The Sleep Train wants to come back to The Rush Limbaugh Show, but the talk show host has rejected the company's request. The company pulled its advertising after Limbaugh had a run-in with Sandra Fluke, a Georgetown law student (and Cornell grad).
According to one report, over 140 companies have pulled their advertising, and apparently, The Sleep Train was the first. The Sleep Train had a 25-year advertising relationship with the show, but tweeted its initial decision:
Now, the Sleep Train wants to begin advertising once again. However, although his show now suffers with dead air during some commercial breaks, Limbaugh has cut off the relationship. In an email, the show explained the decision:
"Thank you for your requests last week and this week to restart your voiced endorsement in local markets of The Rush Limbaugh Show. Rush received your requests personally.
"Unfortunately, your public comments were not well received by our audience, and did not accurately portray either Rush Limbaugh's character or the intent of his remarks. Thus, we regret to inform you that Rush will be unable to endorse Sleep Train in the future.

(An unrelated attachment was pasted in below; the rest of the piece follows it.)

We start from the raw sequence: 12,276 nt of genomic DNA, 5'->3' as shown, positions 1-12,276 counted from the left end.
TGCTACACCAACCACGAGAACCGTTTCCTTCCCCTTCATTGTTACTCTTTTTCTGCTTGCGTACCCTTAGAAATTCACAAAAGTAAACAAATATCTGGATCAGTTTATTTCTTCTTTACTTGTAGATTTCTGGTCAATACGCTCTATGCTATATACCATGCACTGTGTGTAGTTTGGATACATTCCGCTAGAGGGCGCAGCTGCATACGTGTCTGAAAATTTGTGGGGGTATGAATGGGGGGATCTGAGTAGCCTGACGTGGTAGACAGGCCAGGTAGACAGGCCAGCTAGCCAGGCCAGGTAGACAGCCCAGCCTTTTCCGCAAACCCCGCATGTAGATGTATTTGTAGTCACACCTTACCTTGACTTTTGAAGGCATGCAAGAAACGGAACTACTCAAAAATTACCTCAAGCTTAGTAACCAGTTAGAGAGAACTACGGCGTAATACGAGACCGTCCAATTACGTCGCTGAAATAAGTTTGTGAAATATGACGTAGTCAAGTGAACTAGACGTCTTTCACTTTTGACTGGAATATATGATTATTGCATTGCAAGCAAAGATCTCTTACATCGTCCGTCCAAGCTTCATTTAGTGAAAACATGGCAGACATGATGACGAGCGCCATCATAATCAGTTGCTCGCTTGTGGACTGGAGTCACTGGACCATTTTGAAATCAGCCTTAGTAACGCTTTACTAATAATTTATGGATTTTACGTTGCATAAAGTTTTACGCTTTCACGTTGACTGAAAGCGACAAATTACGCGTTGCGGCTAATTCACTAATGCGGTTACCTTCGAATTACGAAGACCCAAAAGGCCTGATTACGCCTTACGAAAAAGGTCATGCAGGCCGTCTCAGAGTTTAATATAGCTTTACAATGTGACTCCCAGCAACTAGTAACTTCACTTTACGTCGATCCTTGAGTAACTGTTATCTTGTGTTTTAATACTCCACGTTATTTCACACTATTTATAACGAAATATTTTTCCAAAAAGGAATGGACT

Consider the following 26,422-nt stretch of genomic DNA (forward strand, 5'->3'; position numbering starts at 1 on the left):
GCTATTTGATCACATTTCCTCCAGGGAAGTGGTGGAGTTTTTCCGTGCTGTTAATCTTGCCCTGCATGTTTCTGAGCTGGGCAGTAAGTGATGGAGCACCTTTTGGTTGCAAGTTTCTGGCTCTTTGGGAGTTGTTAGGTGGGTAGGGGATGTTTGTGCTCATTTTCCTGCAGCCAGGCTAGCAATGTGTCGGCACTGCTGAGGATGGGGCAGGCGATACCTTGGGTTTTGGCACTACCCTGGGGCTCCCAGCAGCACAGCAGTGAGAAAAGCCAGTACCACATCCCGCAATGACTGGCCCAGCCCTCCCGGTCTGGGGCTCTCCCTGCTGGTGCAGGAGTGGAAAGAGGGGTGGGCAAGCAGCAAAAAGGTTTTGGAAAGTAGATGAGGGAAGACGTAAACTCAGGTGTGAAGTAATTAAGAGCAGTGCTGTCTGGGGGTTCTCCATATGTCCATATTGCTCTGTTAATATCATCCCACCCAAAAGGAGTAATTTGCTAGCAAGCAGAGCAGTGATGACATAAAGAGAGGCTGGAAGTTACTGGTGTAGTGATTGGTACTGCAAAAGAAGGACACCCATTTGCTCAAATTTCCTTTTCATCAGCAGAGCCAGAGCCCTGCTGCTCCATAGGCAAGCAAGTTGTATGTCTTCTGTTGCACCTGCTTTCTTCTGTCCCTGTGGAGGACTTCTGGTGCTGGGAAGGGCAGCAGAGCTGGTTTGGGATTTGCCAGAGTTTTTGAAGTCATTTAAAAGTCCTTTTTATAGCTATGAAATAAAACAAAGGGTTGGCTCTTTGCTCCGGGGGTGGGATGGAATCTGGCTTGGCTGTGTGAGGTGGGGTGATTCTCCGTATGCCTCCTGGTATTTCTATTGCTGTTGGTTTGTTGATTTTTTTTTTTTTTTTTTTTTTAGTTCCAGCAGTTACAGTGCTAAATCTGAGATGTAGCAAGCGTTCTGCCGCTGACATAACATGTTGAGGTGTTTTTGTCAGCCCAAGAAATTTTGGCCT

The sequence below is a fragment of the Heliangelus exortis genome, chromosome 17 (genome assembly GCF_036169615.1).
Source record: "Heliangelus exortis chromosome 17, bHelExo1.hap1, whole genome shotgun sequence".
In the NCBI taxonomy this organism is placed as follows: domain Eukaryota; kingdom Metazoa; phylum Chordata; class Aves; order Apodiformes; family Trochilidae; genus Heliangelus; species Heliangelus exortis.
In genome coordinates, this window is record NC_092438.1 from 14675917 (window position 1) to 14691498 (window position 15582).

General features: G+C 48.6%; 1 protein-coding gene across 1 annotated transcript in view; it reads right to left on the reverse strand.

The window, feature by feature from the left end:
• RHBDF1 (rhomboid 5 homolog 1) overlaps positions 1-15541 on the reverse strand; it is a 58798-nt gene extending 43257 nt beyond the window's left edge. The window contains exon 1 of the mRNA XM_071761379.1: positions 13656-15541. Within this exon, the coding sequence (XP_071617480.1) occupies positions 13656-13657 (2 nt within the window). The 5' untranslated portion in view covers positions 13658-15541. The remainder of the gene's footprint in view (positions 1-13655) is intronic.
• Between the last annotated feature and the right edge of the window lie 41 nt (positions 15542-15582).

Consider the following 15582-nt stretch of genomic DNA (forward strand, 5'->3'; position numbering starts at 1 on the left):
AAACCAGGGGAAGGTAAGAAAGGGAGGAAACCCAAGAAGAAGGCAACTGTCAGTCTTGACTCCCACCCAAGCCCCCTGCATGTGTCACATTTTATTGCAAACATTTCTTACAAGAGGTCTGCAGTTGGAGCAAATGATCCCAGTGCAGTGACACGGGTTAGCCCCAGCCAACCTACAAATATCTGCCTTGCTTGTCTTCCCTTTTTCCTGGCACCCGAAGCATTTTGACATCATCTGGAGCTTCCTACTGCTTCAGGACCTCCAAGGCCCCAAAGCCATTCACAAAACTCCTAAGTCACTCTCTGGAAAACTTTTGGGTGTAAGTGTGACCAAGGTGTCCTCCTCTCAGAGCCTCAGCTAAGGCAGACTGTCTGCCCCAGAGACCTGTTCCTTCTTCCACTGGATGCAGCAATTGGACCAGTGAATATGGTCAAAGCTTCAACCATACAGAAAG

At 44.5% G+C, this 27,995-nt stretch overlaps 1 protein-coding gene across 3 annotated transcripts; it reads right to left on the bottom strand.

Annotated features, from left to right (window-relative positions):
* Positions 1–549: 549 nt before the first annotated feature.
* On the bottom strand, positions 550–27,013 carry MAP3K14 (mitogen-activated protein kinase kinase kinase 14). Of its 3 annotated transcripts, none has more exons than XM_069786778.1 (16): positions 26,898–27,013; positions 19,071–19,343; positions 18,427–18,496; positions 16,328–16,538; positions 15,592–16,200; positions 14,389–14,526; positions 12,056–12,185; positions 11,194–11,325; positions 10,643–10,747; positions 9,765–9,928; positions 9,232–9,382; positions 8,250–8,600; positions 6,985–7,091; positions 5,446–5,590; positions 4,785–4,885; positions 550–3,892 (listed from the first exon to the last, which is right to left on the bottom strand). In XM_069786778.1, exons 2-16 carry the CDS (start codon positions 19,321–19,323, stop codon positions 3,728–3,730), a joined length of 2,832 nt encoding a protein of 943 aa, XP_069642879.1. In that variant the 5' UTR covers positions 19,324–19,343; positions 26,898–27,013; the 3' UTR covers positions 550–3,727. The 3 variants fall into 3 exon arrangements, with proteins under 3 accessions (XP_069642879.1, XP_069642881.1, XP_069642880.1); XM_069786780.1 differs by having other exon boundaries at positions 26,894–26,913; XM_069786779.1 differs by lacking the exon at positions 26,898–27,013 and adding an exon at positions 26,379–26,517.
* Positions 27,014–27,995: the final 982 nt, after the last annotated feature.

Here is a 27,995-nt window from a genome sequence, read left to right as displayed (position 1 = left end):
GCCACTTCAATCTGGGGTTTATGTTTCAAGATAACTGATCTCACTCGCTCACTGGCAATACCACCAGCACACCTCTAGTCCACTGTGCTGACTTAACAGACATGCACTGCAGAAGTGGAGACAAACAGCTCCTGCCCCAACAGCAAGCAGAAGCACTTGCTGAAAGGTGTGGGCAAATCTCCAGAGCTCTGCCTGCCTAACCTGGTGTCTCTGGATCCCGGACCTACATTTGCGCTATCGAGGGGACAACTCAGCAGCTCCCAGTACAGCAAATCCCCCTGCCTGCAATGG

"Rush appreciates your long friendship and your past support, and we wish you good luck in the future."
"My choice of words was not the best, and in the attempt to be humorous, I created a national stir. I sincerely apologize to Ms. Fluke for the insulting word choices."
This is a highly charged, political situation, but let's focus on the relevant communication decisions and messages.
- How do you interpret Sleep Train's initial decision and its attempt to return?
- What's your view of Rush Limbaugh's decision to reject the advertiser? Does it reflect a smart business decision, sticking with one's principles, or something else?
- How well do you think Limbaugh's email conveyed the message to Sleep Train?
- How do you assess Limbaugh's apology? Do you find it sincere, insincere, or somewhere in between?